Note: An optional update was released in May 2011. It contains fixes to Unity Interception and file configuration source. This update is required if you are using the Silverlight Integration Pack and need WCF RIA Services Integration or configuration tool support. Available via NuGet or from

Version 5.0 Silverlight Integration Pack[edit]

This is a port of Microsoft Enterprise Library 5.0 to Silverlight. Includes the following blocks:

  • Caching Application Block
  • Validation Application Block
  • Logging Application Block
  • Exception Handling Application Block
  • Unity Application Block
  • Policy Injection Application Block

Public announcement -

Available as individual blocks via NuGet or as a single download

Version 5.0 Windows Azure Integration Pack[edit]

Unity 3.0[edit]

Version 4.1[edit]

This release of Enterprise Library in October 2008 is a service releases that includes the following:

  • Unity interception mechanism and integration of the Policy Injection Application Block with the Unity Application Block
  • Added support for generics in the Unity Application Block
  • Added support for arrays in the Unity Application Block
  • Performance improvements
  • Usability improvements to the configuration tool
  • Visual Studio 2008 Service Pack 1 support
  • Bug fixes

The Application Block Software Factory and the Strong Naming Guidance Package are not included in this release but are available as a separate download. Thus, there is no longer a dependency on Guidance Automation Extensions (GAX).

For the detailed list of all changes, see About This Release of Enterprise Library.

Version 4.0[edit]

This release of Enterprise Library in May 2008 includes the following:

  • Integration with the Unity Application Block
  • Windows Management Instrumentation (WMI) 2.0 support and improved instrumentation
  • Performance improvements (particularly, in the Logging Application Block)
  • Pluggable Cache Managers
  • Visual Studio 2008 support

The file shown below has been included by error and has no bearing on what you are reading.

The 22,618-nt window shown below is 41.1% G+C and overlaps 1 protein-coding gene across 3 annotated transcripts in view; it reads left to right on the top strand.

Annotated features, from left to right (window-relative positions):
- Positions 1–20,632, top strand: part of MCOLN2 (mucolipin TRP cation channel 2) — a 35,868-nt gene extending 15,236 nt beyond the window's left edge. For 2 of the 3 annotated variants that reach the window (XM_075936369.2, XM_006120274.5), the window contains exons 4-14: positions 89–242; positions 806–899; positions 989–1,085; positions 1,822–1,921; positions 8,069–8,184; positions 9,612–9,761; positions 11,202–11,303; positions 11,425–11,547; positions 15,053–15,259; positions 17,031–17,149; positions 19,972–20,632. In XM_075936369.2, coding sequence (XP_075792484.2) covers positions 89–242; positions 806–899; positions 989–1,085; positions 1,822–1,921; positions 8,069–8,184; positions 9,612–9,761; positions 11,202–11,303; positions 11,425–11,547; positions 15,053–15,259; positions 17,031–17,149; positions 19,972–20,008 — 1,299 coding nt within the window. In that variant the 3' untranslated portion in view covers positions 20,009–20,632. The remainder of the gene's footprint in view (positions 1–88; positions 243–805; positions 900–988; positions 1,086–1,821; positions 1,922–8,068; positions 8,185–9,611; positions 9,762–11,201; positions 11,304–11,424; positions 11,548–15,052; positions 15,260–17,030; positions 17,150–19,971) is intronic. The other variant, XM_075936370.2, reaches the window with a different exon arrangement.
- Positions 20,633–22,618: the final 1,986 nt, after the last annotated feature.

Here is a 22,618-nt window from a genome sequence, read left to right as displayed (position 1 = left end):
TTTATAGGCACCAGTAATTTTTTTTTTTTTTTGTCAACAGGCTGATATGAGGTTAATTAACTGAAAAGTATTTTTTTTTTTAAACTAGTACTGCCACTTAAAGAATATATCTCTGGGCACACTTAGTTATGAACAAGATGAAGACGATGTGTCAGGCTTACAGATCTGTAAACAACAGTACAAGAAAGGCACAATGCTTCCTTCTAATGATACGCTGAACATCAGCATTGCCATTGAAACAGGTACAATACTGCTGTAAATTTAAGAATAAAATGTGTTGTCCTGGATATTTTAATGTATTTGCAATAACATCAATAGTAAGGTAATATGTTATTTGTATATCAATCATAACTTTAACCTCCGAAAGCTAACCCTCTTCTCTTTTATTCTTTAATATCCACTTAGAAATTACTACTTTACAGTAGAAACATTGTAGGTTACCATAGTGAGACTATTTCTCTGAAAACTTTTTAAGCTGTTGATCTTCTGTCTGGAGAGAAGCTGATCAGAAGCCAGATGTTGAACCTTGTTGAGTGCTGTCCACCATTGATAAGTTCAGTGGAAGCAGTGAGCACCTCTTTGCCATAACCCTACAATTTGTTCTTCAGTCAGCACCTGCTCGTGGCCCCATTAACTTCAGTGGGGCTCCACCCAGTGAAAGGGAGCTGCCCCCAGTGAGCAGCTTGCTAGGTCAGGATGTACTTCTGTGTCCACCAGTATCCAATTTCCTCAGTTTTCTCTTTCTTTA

• Bug fixes

Version 3.1[edit]

In May 2007, Enterprise Library 3.1 was released with minor enhancements to the Validation and Policy Injection Application Blocks.

Version 3.0[edit]

In April 2007, Enterprise Library 3.0 was released. It contains new Application Blocks, a new Application Block Software factory designed to simplify the development of new Application Blocks and extensions, and new features providing better integration with .NET Framework 3.0. The 3.0 release of Enterprise Library contains the following Application Blocks:

  • Caching
  • Data Access
  • Cryptography
  • Exception Handling
  • Logging
  • Policy Injection (new)
  • Security
  • Validation

Version 2.0[edit]

In January 2006, a new version of Enterprise Library was released that targeted .NET Framework 2.0. The most significant change in this release was that the Configuration Application Block was removed, and the blocks were updated to use .NET's improved System.Configuration capabilities. This release also included significant improvements to the Logging Application Block, and much of the Security Application Block was removed due to similar capabilities provided in .NET Framework 2.0. The .NET 2.0 release of Enterprise Library contained the following Application Blocks:

  • Caching
  • Data Access
  • Cryptography
  • Exception Handling
  • Logging
  • Security

Version 1.1[edit]

Two releases of Enterprise Library were released for .NET Framework 1.1. The first was released in January 2005, followed by a minor maintenance release in June 2005. The .NET 1.1 releases of Enterprise Library contained the following Application Blocks:

  • Caching
  • Configuration
  • Cryptography
  • Data Access
  • Exception Handling
  • Logging and Instrumentation
  • Security

Version 1.0[edit]


Ron Jacobs, a Microsoft Evangelist, described the purpose of Enterprise Library as "filling in the gaps" of .NET development between releases of the framework. As the framework continues to advance, developers are demanding more productive development libraries.

At the same time, Microsoft platforms evolve and certain scenarios, initially addressed by the Enterprise Library, are now being supported by the platforms themselves. In this case, the patterns & practices team uses the graceful retirement process to deprecate some parts as explained here.

Microsoft continues to promote Enterprise Library for enterprise/line-of-business development, and even many Microsoft products as well as projects within Microsoft IT use it extensively.

Starting November 2013, Microsoft fully opensourced Enterprise Library and all of its application blocks. They now accept community contributions. The latest releases of SLAB1.1 and Unity3.5 are developed in close collaboration with the community.

In August 2015, Microsoft posted[1] they were handing Unity Dependency Injection over to new owners (Pablo Cibraro and Pedro Wood) into a new GitHub repo. At the same time, the patterns & practices - Enterprise Library home web site on CodePlex,[2] announced that the remainder of the application blocks will no longer be developed. However, the source will continue to be available.

See also[edit]


  1. ^ "The future of Unity". Retrieved 2016-05-07.
  2. ^ "patterns & practices – Enterprise Library". CodePlex. Retrieved 2016-05-07.

External links[edit]